A team of firefighters from the Williams Lake Fire Department with a Structure Protection Unit were deployed to Fort Nelson over the weekend.
A news release from the Ministry of Justice and the Ministry of Forests, Lands and Natural Resource Operations says B.C.’s landscape is tinder dry in some regions, and with extended hot periods and severe thunderstorms in the Interior, the B.C. government has deployed additional assets to help manage wildfire threats.
The industrial-sized sprinkler unit will focus primarily on protecting oil and gas camps and their equipment, as well as a switching station with a total value in excess of $150 million.
The unit is designed to be deployed during an interface fire to dampen roofs and areas around structures and to prevent sparks or embers from igniting structure fires. One SPU can protect between 30 and 40 homes or larger industrial structures.
Williams Lake Fire Chief Randy Isfeld says five of the department’s members were sent to Fort Nelson to set up sprinkler protection units to protect the gas infrastructure.
“As far as any structures or anything, forestry has an agreement with the office of the fire commissioner, so if any structure protection team is up there — or in any area for that matter — forestry does identify some of the risks they have there and contact the Office of Fire Commissioner.”
The Office of the Fire Commissioner then picks appropriate teams.
“They tend not to pick from the same zone where an incident is happening,” Isfeld adds. “They try to pull the units where not much action is happening. Our team was called and sent up there. They went up to Fort St. John and then up to Fort Nelson and were deployed out of there, and the Office of the Fire Commissioner would also have a structure protection member or liaison with forestry up there.”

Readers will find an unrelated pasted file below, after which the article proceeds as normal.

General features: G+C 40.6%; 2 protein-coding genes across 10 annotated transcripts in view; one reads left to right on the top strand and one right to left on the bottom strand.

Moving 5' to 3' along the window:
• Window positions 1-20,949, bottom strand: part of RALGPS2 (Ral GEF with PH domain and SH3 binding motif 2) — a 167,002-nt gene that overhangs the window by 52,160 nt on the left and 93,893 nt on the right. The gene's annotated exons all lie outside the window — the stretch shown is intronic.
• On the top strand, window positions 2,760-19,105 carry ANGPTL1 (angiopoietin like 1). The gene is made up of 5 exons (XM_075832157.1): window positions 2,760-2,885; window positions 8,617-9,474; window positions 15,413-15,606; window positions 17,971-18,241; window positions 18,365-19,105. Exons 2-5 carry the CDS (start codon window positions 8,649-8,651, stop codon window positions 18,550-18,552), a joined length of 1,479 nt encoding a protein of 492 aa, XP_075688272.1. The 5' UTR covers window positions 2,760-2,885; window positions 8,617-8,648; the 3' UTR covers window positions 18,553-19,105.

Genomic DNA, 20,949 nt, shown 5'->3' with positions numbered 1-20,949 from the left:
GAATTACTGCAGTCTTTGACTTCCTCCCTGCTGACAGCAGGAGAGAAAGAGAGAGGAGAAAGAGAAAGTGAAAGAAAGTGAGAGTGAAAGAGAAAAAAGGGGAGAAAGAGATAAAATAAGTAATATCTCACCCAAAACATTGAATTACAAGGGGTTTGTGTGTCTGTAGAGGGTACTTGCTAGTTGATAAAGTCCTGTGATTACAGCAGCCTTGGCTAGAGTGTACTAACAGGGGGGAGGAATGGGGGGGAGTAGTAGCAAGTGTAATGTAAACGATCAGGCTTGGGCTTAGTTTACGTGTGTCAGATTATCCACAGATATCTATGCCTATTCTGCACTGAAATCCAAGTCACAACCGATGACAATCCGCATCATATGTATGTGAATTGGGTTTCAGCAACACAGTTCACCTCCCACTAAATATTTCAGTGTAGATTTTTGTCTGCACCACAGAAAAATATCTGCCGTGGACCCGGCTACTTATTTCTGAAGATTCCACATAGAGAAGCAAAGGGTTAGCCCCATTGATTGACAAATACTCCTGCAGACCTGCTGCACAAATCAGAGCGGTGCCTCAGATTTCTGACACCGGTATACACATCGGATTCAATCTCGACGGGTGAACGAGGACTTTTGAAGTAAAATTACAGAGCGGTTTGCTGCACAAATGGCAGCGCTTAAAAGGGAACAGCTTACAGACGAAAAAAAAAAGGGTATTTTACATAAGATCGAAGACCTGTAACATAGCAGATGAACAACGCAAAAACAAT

Isfeld says it’s not known how long the Williams Lake firefighters will be needed.
“They could be up there for a couple of weeks or they could be up there for a week, and they just rotate out.”
For example, three are coming back on Thursday. On Wednesday the department is sending up another three people to replace those returning.
With five members in Fort Nelson, there are still another 35 members in Williams Lake to respond to fires in the local area.
The Wildfire Management Branch has also deployed fire crews, airtankers and heavy equipment to aid suppression efforts in the area.
“Fire safety is a top priority for our government and where homes, business and infrastructure can also be protected, we try to mitigate impacts using these Structure Protection Units,” says Shirley Bond, minister of justice and attorney general. “This deployment is a good example of how we work to protect significant infrastructure and manage wildfire threats.”
Steve Thomson, minister of forests, lands and natural resource operations, says minimizing the negative economic impacts from wildfires is an important part of the overall fire management plan.
“Installing structural protection units where appropriate is one more tool at our disposal, and is evidence of government’s co-ordinated response to wildfire threats.”
Ninty-one fires are burning in the province. Since April, there have been 663 fires, burning nearly 16,000 hectares of land.
About 48 per cent of this year’s fires have been caused by people.
This is the second deployment of the SPU resources this year. In May, the OFC sent two crews, two SPUs and a structure protection specialist to Pavilion Lake near Lillooet to protect a First Nations community.
To report a wildfire, call 1 800 663-5555 toll-free or *5555 on most cellular networks.